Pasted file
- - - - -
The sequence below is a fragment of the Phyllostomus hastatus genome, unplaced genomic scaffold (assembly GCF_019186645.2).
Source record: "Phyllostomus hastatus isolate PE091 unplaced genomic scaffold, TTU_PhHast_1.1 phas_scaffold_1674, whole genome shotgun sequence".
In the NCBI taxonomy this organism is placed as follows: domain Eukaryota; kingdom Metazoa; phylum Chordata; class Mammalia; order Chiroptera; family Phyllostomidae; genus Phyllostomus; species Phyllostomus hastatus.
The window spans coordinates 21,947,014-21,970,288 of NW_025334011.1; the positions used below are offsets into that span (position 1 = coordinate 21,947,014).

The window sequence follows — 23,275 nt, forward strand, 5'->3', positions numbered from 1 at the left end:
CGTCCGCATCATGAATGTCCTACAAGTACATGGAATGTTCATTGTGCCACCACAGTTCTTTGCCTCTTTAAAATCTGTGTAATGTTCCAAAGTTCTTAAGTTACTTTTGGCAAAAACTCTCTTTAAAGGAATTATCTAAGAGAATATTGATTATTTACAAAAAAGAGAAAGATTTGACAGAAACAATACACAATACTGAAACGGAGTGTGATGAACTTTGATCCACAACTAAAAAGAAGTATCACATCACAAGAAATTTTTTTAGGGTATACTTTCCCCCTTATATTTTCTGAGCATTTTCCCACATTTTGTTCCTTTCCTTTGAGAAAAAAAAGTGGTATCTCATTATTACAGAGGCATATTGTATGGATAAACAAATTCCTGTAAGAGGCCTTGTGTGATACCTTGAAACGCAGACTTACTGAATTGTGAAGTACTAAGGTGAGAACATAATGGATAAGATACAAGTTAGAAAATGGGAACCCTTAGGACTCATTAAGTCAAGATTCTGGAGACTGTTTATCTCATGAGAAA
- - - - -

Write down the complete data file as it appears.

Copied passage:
The sequence below is a fragment of the Phyllostomus hastatus genome, unplaced genomic scaffold (assembly GCF_019186645.2).
Source record: "Phyllostomus hastatus isolate PE091 unplaced genomic scaffold, TTU_PhHast_1.1 phas_scaffold_1674, whole genome shotgun sequence".
In the NCBI taxonomy this organism is placed as follows: domain Eukaryota; kingdom Metazoa; phylum Chordata; class Mammalia; order Chiroptera; family Phyllostomidae; genus Phyllostomus; species Phyllostomus hastatus.
The window spans coordinates 21,947,014-21,970,288 of NW_025334011.1; the positions used below are offsets into that span (position 1 = coordinate 21,947,014).

The window sequence follows — 23,275 nt, forward strand, 5'->3', positions numbered from 1 at the left end:
CGTCCGCATCATGAATGTCCTACAAGTACATGGAATGTTCATTGTGCCACCACAGTTCTTTGCCTCTTTAAAATCTGTGTAATGTTCCAAAGTTCTTAAGTTACTTTTGGCAAAAACTCTCTTTAAAGGAATTATCTAAGAGAATATTGATTATTTACAAAAAAGAGAAAGATTTGACAGAAACAATACACAATACTGAAACGGAGTGTGATGAACTTTGATCCACAACTAAAAAGAAGTATCACATCACAAGAAATTTTTTTAGGGTATACTTTCCCCCTTATATTTTCTGAGCATTTTCCCACATTTTGTTCCTTTCCTTTGAGAAAAAAAAGTGGTATCTCATTATTACAGAGGCATATTGTATGGATAAACAAATTCCTGTAAGAGGCCTTGTGTGATACCTTGAAACGCAGACTTACTGAATTGTGAAGTACTAAGGTGAGAACATAATGGATAAGATACAAGTTAGAAAATGGGAACCCTTAGGACTCATTAAGTCAAGATTCTGGAGACTGTTTATCTCATGAGAAA